I read an interesting article by Barry Farber in the vicinity magazine some time ago titled,‘Learn to Listen, Listen to Learn.’
It talked about paying close attention when somebody is talking as a moment’s distraction can change your interpretation of what the other person is saying. This set me thinking. Do I also write better if I listen better? I have been mulling over the science of this and I think it does work. The more I observe people, listen to them, look in their eyes, see the change in their facial expressions, admire their surroundings, the more I know them from inside. I can feel their emotions. I also absorb a lot more for longer periods of time if I give a full ear to something and when I am ready to jot down the incident, it is as if it is playing in front of me.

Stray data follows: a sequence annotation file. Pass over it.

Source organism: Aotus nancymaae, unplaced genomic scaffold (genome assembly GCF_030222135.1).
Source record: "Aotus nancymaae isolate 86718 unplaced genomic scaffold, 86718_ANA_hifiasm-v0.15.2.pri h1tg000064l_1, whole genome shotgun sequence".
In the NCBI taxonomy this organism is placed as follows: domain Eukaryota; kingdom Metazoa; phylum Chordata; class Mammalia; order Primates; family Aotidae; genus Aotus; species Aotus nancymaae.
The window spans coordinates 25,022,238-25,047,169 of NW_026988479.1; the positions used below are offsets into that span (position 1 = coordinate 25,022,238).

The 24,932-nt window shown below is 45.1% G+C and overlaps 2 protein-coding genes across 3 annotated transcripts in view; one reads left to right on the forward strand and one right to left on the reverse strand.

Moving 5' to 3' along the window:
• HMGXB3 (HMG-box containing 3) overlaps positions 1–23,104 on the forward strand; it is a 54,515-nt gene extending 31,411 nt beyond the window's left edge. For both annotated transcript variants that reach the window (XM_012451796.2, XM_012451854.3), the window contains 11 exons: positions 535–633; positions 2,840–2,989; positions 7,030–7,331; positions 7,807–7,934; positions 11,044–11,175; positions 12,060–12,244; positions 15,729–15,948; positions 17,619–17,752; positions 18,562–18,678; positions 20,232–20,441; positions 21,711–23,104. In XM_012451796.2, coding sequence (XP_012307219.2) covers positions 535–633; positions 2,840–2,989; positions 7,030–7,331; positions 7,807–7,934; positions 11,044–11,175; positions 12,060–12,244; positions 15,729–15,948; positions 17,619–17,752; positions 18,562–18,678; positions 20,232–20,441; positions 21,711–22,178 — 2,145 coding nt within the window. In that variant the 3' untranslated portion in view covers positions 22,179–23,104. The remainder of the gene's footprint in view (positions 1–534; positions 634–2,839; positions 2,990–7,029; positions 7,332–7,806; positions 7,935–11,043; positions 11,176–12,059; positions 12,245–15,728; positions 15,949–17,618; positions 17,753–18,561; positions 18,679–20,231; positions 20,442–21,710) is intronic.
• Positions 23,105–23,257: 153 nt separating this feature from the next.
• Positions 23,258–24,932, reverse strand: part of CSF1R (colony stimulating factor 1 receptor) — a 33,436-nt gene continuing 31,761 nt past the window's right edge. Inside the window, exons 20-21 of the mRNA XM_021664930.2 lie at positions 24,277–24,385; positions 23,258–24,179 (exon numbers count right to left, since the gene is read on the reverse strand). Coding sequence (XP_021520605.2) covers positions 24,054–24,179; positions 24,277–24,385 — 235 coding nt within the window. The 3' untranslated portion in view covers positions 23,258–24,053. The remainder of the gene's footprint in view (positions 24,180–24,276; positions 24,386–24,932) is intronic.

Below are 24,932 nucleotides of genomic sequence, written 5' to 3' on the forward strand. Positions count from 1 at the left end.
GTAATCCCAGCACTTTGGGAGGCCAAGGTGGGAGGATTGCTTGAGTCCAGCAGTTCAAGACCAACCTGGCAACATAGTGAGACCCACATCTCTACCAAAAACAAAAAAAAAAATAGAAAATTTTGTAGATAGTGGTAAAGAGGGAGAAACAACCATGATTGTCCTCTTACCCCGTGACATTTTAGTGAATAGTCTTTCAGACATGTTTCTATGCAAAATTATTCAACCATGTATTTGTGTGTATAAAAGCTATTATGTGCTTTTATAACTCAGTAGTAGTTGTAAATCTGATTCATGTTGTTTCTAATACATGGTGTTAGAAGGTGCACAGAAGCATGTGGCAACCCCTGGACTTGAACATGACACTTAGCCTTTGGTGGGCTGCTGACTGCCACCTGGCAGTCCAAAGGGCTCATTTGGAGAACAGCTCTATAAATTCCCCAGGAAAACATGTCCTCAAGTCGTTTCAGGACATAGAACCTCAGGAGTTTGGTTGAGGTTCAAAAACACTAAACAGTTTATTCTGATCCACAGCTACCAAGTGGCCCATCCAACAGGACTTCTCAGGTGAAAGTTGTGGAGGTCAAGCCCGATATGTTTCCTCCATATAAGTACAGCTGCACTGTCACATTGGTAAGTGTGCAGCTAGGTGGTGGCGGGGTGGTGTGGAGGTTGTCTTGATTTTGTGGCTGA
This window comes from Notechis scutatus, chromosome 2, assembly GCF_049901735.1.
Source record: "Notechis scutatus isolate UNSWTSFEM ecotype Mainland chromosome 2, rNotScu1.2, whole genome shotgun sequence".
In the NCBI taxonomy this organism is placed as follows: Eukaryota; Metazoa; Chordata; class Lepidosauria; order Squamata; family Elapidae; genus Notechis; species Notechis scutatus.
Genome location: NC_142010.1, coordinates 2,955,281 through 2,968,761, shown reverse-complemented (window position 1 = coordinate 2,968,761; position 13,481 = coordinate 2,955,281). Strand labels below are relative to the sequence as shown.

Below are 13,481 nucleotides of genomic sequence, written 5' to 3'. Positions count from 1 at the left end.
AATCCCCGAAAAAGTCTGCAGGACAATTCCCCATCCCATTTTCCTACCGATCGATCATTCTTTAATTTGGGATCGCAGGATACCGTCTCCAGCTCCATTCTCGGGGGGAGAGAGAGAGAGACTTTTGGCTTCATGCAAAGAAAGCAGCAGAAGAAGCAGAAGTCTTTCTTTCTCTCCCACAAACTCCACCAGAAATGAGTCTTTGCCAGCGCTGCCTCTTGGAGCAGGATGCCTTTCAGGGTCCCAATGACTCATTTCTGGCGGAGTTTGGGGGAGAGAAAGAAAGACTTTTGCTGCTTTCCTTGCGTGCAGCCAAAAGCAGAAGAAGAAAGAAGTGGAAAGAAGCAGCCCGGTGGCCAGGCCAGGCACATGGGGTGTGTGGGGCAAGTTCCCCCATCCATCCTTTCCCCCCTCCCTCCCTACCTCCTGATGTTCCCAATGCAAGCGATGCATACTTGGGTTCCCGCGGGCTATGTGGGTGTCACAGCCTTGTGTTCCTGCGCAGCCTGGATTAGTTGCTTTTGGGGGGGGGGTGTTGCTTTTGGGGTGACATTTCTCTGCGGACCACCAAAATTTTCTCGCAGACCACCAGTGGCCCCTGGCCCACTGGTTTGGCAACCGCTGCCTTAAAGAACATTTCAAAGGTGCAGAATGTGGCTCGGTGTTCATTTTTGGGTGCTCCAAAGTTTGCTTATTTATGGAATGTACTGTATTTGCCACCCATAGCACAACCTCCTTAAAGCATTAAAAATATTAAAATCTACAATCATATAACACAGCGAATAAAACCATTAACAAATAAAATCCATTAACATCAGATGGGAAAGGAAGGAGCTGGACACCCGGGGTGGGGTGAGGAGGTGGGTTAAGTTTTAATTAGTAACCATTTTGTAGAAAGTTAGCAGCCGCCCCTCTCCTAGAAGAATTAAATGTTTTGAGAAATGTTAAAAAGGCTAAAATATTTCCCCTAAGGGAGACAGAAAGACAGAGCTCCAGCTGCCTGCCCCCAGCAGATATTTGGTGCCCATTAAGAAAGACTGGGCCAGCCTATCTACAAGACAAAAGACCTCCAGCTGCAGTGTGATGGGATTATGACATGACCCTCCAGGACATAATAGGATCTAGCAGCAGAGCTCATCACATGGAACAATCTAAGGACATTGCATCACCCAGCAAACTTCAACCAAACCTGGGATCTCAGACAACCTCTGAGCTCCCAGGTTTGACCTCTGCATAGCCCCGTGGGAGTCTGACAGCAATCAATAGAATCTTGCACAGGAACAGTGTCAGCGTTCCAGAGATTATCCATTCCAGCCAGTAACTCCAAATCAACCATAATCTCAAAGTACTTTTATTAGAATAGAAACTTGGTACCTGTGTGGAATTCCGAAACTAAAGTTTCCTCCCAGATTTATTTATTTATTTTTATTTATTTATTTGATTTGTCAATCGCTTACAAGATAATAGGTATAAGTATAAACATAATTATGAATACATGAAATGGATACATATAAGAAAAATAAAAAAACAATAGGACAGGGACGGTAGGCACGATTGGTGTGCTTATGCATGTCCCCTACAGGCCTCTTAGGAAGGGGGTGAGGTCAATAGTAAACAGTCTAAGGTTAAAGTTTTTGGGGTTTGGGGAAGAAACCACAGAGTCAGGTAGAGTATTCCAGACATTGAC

The article also mentions the importance of displaying as much of your knowledge as needed. When I tied this to the aspect of writing, it proved to be a gem of an advice. Lord Chesterfield, the 18th Century British Statesman said,”Never seem more learned than the people you are with. Wear your learning like a pocket watch and keep it hidden. Do not pull it out to count the hours, but give the time when you are asked.”